“She’s so accomplished.” said DJ Cosmic Kev, her Power 99 colleague and mentor. “She’s a music producer. She’s done so much in the industry. Everybody knows her even if they can’t match a face to her name. It’s only a matter of time before her name becomes bigger than her craft.”

Paramount’s Yo! joins a number of 1990s reboots that feature hip-hop and R&B. Peacock’s Bel-Air has been renewed for a second season. You’re Watching Video Music Box, a documentary about VJ Ralph McDaniels’ popular New York-based 1980s and ‘90s rap show Video Music Box, is streaming on Showtime.

» READ MORE: ‘Bel-Air’s modern characters, playlists reshape memories of ‘Fresh Prince’

Jacob Latimore (The Chi) and Tosin Cole (Doctor Who) are reprising the roles of Christopher “Kid” Reid and Christopher “Play” Martin in a remake of the 1990 classic House Party, on HBO Max July 28. Some of the era’s top R&B groups and rappers — New Edition, Jodeci, TLC, Ice Cube, and Snoop Dogg — are all touring. Usher will begin a Las Vegas residency in July.

“You have a generation of people who grew up in the ‘90s and are now tapping into that nostalgia,” Demme said. “Diamond is in a unique position because she speaks to everyone and that made her perfect for our show.”

A second hip-hop generation

Diamond Kuts’ father, Tony “Grand Tone” Dunham was one half of the old school hip-hop duo Korner Boyz. DJ Jazzy Jeff’s first record was the instrumental B-side to the Korner Boyz single “Bust the Move (It’s Good to Go).”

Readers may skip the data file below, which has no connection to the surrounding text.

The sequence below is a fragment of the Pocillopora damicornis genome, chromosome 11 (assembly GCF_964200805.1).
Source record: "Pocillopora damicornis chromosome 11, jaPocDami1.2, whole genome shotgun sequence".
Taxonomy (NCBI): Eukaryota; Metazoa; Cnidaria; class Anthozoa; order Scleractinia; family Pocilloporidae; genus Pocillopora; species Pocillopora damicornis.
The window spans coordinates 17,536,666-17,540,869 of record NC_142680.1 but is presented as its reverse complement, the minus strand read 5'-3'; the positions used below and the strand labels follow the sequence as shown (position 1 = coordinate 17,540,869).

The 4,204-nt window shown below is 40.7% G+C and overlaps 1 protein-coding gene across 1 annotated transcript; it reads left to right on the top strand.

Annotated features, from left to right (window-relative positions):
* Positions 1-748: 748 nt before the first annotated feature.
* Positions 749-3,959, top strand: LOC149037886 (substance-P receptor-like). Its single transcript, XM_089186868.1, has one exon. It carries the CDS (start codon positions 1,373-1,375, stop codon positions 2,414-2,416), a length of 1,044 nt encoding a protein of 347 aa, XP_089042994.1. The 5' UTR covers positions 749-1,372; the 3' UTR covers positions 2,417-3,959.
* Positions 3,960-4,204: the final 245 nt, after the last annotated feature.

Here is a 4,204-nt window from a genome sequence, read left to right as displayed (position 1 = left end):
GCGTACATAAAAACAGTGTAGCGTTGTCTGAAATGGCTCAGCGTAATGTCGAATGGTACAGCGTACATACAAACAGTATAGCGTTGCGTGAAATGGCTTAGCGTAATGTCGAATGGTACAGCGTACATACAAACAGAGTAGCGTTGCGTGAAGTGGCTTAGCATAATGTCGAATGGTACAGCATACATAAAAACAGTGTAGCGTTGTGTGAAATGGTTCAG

“My mom grew up across the street from Cosmic Kev,” Diamond Kuts said. “I grew up around all of the old heads: DJ Parry P, DJ Cash Money. My godfather is DJ Gary O. I was born into the culture.”

Her father bought her first set of turntables when she was 16. He died not long after that. That year Cosmic Kev, who also performed with Grand Tone, helped teach Diamond Kuts how to scratch, mix, and blend. She came up with the name Diamond Kuts because the cuts in her sets have the preciseness of a gemstone.

Her first professional gig was at Sneaker Villa on the corner of Broad Street and Girard Avenue. “I would deejay for eight hours straight,” Diamond Kuts said. “Back then my role models were DJs Beverly Bond, Cocoa Chanelle, and Jazzy Joyce. They were the women who were killing it in the game.”

Diamond Kuts found steady work as a DJ at Chrome Night Club in Northern Liberties. In the early aughts when Power 99 was looking for a DJ to fill in on weekends and to work late-night shifts, she was hired, even though she was still a teenager. Within a few years she’d taken over the turntables on Power 99′s The Rise & Grind Morning Show, where she still spins weekday mornings from 6 to 9 a.m. as jocks Mikey Dredd, Roxy Romeo, and Mutha Knows chop it up.

Over the years, Diamond Kuts has done more than deejay; she has also served a music producer. She produced the beats for Minaj’s song “Stupid Stupid.”

Diamond Kuts, who is married with a 7-year-oldson, travels all over the world but says she’s Philly through and through. “I’m never going to leave,” she said. “A lot of people move here and there, to places like L.A. and Atlanta. But I’m always going to be here. I can’t imagine moving away.”